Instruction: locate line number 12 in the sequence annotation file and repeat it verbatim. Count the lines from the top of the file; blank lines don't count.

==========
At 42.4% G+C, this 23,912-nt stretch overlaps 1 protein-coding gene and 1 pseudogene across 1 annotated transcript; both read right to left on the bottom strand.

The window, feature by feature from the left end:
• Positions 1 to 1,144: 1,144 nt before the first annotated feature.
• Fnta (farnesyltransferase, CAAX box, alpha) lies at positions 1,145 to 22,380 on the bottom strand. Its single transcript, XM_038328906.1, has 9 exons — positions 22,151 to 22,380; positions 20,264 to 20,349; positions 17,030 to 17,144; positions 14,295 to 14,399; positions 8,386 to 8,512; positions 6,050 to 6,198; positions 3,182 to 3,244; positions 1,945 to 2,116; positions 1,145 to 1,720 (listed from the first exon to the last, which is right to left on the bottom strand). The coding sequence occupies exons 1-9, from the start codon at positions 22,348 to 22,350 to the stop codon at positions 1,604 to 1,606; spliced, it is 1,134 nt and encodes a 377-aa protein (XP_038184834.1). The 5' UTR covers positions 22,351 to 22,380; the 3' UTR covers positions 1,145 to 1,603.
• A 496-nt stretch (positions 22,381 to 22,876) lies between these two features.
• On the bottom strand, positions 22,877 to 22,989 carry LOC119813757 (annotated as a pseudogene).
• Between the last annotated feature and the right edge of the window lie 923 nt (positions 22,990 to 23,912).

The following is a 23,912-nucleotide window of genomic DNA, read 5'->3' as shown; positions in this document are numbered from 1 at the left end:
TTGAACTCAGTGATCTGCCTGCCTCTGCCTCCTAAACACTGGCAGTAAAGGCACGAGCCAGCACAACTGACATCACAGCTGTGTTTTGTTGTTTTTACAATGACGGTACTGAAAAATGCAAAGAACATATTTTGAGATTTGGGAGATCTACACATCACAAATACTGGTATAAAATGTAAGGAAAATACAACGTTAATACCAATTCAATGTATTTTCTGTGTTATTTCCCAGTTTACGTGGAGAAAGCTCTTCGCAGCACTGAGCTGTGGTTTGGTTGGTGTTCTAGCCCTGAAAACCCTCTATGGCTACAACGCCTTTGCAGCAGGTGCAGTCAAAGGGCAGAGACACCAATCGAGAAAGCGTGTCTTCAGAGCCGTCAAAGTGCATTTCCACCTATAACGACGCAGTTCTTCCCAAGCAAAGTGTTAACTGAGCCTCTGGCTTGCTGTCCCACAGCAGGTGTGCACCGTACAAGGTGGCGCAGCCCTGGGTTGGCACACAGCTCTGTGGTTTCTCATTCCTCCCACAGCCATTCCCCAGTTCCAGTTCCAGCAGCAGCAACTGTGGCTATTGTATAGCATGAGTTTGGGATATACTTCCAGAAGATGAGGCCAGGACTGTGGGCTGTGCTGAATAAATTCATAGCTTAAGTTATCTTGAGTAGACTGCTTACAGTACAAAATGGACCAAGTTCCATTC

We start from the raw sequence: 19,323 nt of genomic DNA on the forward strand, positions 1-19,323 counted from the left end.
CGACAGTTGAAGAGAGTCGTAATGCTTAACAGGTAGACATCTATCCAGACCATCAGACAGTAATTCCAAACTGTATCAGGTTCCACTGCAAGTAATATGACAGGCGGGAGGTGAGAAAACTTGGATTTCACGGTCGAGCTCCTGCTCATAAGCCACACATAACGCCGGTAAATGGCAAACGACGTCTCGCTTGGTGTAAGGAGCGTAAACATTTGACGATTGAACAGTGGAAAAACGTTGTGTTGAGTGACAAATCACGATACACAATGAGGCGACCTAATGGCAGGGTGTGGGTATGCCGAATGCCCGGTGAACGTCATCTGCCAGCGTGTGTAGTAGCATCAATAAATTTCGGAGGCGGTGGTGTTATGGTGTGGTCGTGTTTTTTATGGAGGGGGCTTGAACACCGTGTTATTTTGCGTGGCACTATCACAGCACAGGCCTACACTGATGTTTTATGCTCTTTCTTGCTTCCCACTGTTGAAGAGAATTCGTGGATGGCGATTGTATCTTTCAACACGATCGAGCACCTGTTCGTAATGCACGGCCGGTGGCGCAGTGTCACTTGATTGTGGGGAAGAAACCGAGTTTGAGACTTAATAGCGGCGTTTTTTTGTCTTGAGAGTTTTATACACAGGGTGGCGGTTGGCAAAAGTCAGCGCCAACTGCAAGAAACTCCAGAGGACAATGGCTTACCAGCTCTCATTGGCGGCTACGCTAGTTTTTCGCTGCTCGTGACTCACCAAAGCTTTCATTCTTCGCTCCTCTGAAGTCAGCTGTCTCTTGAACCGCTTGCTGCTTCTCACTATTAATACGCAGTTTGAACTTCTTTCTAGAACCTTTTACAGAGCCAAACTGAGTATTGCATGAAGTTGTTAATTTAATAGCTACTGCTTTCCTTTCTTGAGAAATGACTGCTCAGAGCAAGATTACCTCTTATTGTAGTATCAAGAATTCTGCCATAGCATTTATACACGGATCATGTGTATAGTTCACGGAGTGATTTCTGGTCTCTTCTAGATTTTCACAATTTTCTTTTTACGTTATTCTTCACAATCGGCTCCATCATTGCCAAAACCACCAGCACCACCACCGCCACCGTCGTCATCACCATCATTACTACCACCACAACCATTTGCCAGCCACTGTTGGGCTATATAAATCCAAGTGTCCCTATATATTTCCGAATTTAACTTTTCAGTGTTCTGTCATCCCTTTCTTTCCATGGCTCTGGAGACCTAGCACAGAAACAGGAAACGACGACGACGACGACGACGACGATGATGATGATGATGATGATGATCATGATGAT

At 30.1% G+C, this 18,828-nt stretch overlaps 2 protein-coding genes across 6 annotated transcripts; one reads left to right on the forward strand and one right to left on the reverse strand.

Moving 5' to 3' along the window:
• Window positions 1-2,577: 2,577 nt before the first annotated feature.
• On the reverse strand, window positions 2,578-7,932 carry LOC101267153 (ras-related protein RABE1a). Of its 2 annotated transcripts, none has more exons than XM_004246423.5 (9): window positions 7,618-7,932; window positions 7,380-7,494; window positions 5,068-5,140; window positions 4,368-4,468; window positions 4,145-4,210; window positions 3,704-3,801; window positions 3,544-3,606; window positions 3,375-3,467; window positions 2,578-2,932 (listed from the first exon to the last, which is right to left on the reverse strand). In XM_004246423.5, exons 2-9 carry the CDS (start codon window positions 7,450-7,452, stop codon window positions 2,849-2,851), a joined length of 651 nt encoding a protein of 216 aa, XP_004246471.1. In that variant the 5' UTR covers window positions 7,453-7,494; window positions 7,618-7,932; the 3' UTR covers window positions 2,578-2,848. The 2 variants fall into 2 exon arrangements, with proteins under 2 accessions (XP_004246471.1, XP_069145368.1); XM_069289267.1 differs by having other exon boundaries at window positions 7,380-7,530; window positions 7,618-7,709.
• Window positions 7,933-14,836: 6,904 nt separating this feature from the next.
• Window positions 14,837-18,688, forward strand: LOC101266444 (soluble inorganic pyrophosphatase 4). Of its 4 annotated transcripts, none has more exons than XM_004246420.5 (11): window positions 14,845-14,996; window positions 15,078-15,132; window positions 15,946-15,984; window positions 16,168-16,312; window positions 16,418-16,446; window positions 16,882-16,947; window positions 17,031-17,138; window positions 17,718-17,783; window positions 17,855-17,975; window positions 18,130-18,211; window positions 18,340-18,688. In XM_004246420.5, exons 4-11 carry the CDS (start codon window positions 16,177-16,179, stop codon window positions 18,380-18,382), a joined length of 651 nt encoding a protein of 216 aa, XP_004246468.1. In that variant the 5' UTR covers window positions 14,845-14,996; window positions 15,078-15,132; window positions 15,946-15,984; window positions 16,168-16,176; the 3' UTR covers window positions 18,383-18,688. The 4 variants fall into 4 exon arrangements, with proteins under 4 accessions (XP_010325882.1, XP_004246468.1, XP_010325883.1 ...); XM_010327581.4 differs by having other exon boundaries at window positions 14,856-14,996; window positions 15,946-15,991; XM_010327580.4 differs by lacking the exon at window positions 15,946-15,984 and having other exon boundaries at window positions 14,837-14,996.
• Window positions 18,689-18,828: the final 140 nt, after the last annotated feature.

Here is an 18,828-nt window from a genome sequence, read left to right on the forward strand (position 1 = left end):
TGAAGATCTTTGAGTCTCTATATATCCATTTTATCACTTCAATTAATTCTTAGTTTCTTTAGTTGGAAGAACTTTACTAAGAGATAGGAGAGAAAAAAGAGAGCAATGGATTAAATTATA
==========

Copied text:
At 30.1% G+C, this 18,828-nt stretch overlaps 2 protein-coding genes across 6 annotated transcripts; one reads left to right on the forward strand and one right to left on the reverse strand.